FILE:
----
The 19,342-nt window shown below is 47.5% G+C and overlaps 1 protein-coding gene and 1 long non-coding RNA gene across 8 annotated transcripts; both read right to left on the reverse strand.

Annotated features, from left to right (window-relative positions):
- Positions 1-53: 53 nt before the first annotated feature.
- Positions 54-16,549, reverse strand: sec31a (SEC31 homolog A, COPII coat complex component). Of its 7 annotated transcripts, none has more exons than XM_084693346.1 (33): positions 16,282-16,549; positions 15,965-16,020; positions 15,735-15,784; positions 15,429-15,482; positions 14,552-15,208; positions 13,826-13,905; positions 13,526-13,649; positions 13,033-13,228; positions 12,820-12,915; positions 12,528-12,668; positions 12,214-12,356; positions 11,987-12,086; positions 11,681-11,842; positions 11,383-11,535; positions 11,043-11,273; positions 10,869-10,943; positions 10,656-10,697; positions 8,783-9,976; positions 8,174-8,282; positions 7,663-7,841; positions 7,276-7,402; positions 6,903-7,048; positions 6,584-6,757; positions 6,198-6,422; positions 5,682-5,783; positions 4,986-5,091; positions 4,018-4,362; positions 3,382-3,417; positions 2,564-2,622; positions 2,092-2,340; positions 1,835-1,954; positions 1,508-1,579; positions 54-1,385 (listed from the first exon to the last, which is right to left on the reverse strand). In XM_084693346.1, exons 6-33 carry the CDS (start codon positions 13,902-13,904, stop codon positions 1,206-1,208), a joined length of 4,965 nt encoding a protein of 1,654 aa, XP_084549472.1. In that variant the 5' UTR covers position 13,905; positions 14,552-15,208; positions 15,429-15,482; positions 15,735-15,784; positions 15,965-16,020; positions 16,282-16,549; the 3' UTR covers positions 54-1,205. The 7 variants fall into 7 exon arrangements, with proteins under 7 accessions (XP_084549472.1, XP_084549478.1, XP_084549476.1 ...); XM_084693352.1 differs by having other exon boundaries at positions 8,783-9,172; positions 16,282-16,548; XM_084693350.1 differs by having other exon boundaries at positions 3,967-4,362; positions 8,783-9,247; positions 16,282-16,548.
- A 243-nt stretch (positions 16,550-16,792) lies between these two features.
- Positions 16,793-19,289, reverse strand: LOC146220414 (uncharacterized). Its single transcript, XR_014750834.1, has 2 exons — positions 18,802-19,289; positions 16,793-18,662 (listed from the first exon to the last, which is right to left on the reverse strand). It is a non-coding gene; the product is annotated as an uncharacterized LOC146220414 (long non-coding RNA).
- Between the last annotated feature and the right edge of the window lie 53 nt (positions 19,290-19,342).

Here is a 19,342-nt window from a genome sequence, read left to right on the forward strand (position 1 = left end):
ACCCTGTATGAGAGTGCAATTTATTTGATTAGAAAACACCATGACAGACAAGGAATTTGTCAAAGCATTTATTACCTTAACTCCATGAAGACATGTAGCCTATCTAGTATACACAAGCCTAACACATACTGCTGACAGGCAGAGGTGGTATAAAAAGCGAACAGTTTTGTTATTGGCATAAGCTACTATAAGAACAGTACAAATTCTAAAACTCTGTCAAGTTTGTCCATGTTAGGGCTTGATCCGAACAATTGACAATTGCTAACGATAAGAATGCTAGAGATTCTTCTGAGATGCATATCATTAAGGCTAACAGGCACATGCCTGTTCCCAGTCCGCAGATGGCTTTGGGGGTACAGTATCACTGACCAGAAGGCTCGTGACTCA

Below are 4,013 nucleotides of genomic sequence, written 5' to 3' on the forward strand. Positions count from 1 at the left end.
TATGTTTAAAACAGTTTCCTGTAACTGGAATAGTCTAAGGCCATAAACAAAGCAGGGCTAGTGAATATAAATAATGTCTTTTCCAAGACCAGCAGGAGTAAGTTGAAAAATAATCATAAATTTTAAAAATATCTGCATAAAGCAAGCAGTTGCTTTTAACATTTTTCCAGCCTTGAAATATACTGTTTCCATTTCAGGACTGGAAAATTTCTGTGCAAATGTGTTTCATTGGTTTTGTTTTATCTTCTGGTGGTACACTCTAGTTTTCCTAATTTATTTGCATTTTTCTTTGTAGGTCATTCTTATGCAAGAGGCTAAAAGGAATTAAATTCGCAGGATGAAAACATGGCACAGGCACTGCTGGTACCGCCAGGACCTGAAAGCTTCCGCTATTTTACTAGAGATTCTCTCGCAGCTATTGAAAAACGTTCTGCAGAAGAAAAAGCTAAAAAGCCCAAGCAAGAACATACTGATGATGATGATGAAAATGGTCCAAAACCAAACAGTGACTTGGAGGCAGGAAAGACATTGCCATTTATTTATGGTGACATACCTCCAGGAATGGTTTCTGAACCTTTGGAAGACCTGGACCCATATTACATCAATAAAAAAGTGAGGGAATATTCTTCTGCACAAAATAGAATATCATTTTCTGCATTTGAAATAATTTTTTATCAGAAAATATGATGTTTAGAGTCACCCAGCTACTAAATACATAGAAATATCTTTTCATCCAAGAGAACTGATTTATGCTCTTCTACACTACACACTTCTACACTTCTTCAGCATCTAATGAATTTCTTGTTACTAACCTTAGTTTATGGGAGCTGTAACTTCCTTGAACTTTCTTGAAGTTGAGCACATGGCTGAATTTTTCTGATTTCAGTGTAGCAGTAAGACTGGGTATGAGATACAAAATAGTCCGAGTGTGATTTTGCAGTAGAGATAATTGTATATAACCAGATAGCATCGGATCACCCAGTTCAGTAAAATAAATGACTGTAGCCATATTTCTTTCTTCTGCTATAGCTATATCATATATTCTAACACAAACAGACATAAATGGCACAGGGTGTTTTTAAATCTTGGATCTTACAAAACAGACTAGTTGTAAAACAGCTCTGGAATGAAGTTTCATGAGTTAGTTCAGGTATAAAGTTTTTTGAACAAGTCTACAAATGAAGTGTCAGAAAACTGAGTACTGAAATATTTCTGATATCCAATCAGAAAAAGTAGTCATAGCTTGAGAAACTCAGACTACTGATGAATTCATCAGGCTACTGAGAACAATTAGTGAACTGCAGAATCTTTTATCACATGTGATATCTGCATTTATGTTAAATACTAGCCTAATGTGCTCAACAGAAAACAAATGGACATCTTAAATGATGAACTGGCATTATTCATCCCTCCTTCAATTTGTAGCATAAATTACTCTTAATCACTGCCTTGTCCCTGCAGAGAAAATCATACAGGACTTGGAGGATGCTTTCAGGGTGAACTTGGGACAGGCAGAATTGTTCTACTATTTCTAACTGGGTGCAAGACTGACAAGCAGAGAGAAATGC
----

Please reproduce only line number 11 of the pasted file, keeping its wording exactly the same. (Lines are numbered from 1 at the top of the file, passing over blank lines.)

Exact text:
TATGTTTAAAACAGTTTCCTGTAACTGGAATAGTCTAAGGCCATAAACAAAGCAGGGCTAGTGAATATAAATAATGTCTTTTCCAAGACCAGCAGGAGTAAGTTGAAAAATAATCATAAATTTTAAAAATATCTGCATAAAGCAAGCAGTTGCTTTTAACATTTTTCCAGCCTTGAAATATACTGTTTCCATTTCAGGACTGGAAAATTTCTGTGCAAATGTGTTTCATTGGTTTTGTTTTATCTTCTGGTGGTACACTCTAGTTTTCCTAATTTATTTGCATTTTTCTTTGTAGGTCATTCTTATGCAAGAGGCTAAAAGGAATTAAATTCGCAGGATGAAAACATGGCACAGGCACTGCTGGTACCGCCAGGACCTGAAAGCTTCCGCTATTTTACTAGAGATTCTCTCGCAGCTATTGAAAAACGTTCTGCAGAAGAAAAAGCTAAAAAGCCCAAGCAAGAACATACTGATGATGATGATGAAAATGGTCCAAAACCAAACAGTGACTTGGAGGCAGGAAAGACATTGCCATTTATTTATGGTGACATACCTCCAGGAATGGTTTCTGAACCTTTGGAAGACCTGGACCCATATTACATCAATAAAAAAGTGAGGGAATATTCTTCTGCACAAAATAGAATATCATTTTCTGCATTTGAAATAATTTTTTATCAGAAAATATGATGTTTAGAGTCACCCAGCTACTAAATACATAGAAATATCTTTTCATCCAAGAGAACTGATTTATGCTCTTCTACACTACACACTTCTACACTTCTTCAGCATCTAATGAATTTCTTGTTACTAACCTTAGTTTATGGGAGCTGTAACTTCCTTGAACTTTCTTGAAGTTGAGCACATGGCTGAATTTTTCTGATTTCAGTGTAGCAGTAAGACTGGGTATGAGATACAAAATAGTCCGAGTGTGATTTTGCAGTAGAGATAATTGTATATAACCAGATAGCATCGGATCACCCAGTTCAGTAAAATAAATGACTGTAGCCATATTTCTTTCTTCTGCTATAGCTATATCATATATTCTAACACAAACAGACATAAATGGCACAGGGTGTTTTTAAATCTTGGATCTTACAAAACAGACTAGTTGTAAAACAGCTCTGGAATGAAGTTTCATGAGTTAGTTCAGGTATAAAGTTTTTTGAACAAGTCTACAAATGAAGTGTCAGAAAACTGAGTACTGAAATATTTCTGATATCCAATCAGAAAAAGTAGTCATAGCTTGAGAAACTCAGACTACTGATGAATTCATCAGGCTACTGAGAACAATTAGTGAACTGCAGAATCTTTTATCACATGTGATATCTGCATTTATGTTAAATACTAGCCTAATGTGCTCAACAGAAAACAAATGGACATCTTAAATGATGAACTGGCATTATTCATCCCTCCTTCAATTTGTAGCATAAATTACTCTTAATCACTGCCTTGTCCCTGCAGAGAAAATCATACAGGACTTGGAGGATGCTTTCAGGGTGAACTTGGGACAGGCAGAATTGTTCTACTATTTCTAACTGGGTGCAAGACTGACAAGCAGAGAGAAATGC